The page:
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Catholics, Anglicans, and Puritans : seventeenth century essays

Author: H R Trevor-Roper
Publisher: Chicago : University of Chicago Press, 1988, ©1987.
Edition/Format:   Book : EnglishView all editions and formats
Database:WorldCat
Summary:
Renaissance Essays, published in 1985, confirmed Hugh Trevor-Roper's reputation as one of the most distinguished writers of history and as an unequaled master of the historical essay. Received with critical acclaim in both England and the United States, the volume gathered wide-ranging essays on both British and European history from the fifteenth century to the early seventeenth centuries. This sequel, Catholics,
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Genre/Form: Church history
Material Type: Internet resource
Document Type: Book, Internet Resource
All Authors / Contributors: H R Trevor-Roper
ISBN: 0226812286 9780226812281
OCLC Number: 15793504
Description: xiii, 317 pages ; 26 cm
Contents: Introduction --
NICHOLAS HILL, THE ENGLISH ATOMIST: The mystery man --
The evidence --
Sir Robert Basset and his compiracy --
Bruno and Hill --
Hill's utopia --
LAUDIANISM AND POLITICAL POWER: An intellectual movement --
England and Europe --
The struggle for power --
The model diocese --
The battle for the universities --
The new synthesis --
'No popery!' --
Conclusion --
JAMES USSHER, ARCHBISHOP OF ARMAGH: A man for all seasons? --
The Protestant philosophy of history --
The organization of research --
The new regime in Ireland --
The Protestantism of the ancient Irish --
The civil war --
The date of creation --
The inheritance --
THE GREAT TEW CIRCLE: Falkland and his circle --
The circle after Falkland --
The 'Socinian' tradition --
The philosophy of the Great Tew --
Chillingworth --
Clarendon --
Hammond --
Conclusion --
MILTON IN POLITICS: Milton and the Revolution --Egotism, humanism, prophecy --
A Spenserian epic --
Jubilee and resurrection --
Withdrawal and return --
True liberty --
A model of government --
The end of ideology --
Abbreviations.
Responsibility: by Hugh Trevor-Roper.
More information:

Abstract:

Renaissance Essays, published in 1985, confirmed Hugh Trevor-Roper's reputation as one of the most distinguished writers of history and as an unequaled master of the historical essay. Received with critical acclaim in both England and the United States, the volume gathered wide-ranging essays on both British and European history from the fifteenth century to the early seventeenth centuries. This sequel, Catholics, Anglicans, and Puritans, is composed of five previously unpublished essays on the intellectual and religious movements which lay behind the Puritan revolution in England and Ireland.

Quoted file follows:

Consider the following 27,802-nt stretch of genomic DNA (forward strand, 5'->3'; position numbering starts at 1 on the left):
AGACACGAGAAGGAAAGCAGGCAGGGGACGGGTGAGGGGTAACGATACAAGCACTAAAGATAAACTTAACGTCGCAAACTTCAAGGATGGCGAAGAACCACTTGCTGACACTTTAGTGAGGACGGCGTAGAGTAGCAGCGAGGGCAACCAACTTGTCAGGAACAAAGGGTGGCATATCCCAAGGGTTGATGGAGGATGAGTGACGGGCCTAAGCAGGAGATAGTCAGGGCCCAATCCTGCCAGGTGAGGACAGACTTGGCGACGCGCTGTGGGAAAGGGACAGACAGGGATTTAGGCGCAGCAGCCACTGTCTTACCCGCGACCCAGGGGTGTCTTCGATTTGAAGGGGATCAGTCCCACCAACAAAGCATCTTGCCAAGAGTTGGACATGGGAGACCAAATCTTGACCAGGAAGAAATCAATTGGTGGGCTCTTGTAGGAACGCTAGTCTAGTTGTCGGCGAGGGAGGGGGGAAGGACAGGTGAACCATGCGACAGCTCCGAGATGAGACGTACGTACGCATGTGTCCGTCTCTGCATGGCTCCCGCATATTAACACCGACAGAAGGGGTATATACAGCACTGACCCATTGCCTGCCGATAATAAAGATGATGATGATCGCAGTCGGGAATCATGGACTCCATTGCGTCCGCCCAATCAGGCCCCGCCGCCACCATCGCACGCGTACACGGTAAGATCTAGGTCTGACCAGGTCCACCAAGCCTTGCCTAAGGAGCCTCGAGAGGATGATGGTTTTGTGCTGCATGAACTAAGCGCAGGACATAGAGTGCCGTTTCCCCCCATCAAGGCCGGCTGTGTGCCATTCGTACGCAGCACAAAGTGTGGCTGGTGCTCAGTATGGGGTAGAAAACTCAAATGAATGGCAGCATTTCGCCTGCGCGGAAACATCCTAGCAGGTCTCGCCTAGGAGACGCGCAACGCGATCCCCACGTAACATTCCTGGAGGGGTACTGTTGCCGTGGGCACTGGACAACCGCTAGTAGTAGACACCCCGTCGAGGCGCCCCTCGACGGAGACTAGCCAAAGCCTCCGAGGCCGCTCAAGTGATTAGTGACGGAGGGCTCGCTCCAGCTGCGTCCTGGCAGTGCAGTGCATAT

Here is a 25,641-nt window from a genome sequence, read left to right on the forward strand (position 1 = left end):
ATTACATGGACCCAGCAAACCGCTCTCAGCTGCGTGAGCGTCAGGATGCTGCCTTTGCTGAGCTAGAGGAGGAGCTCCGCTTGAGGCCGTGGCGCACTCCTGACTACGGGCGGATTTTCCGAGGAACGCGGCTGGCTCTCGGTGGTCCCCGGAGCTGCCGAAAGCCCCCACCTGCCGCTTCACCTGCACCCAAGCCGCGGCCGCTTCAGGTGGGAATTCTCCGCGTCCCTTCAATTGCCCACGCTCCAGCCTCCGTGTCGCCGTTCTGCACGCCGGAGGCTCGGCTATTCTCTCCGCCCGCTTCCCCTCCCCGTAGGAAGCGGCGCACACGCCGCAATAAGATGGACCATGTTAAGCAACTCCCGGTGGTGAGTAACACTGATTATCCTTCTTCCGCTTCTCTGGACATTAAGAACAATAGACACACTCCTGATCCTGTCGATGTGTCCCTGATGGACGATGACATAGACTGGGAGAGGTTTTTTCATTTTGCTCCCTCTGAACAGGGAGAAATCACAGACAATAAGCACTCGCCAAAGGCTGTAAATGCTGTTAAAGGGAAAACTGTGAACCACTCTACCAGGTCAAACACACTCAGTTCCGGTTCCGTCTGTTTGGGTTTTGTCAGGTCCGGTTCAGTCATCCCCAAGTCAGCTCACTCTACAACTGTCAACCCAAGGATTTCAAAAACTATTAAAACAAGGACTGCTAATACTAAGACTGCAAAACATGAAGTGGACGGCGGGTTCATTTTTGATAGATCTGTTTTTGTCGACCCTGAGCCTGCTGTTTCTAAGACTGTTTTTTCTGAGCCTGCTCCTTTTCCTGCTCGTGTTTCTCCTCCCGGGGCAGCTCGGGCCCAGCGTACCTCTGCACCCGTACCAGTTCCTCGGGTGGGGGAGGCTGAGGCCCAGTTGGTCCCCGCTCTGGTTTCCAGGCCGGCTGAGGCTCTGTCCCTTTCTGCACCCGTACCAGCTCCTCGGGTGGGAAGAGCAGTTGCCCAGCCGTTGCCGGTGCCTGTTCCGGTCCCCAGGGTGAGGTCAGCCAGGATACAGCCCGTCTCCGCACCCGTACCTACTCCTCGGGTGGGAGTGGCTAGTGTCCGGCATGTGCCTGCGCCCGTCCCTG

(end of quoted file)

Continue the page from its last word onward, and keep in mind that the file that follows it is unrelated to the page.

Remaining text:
The opening essay, a skillful work of historical detection, investigates the strange career of Nicholas Hill. In "Laudianism and Political Power," Trevor-Roper returns to the subject of his first, now classic, book. He analyzes the real significance of the ecclesiastical movement associated with Archbishop Laud and speculates on what might have happened if the Stuarts had not abandoned it. "James Ussher, Archbishop of Armagh" deals with a key figure in the intellectual and religious life of his time. A long essay on "The Great Tew Circle" reinstates Lord Falkland as an important influence on the continuity of ideas through the English revolution. The final essay reassesses the political ideology of Milton.

English intellectual history, as Trevor-Roper constructs it here for the seventeenth century, is conditioned by its social and political context. Always engaging and fresh, these essays deal with currently interesting historical topics and up-to-date controversies.

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Linked Data


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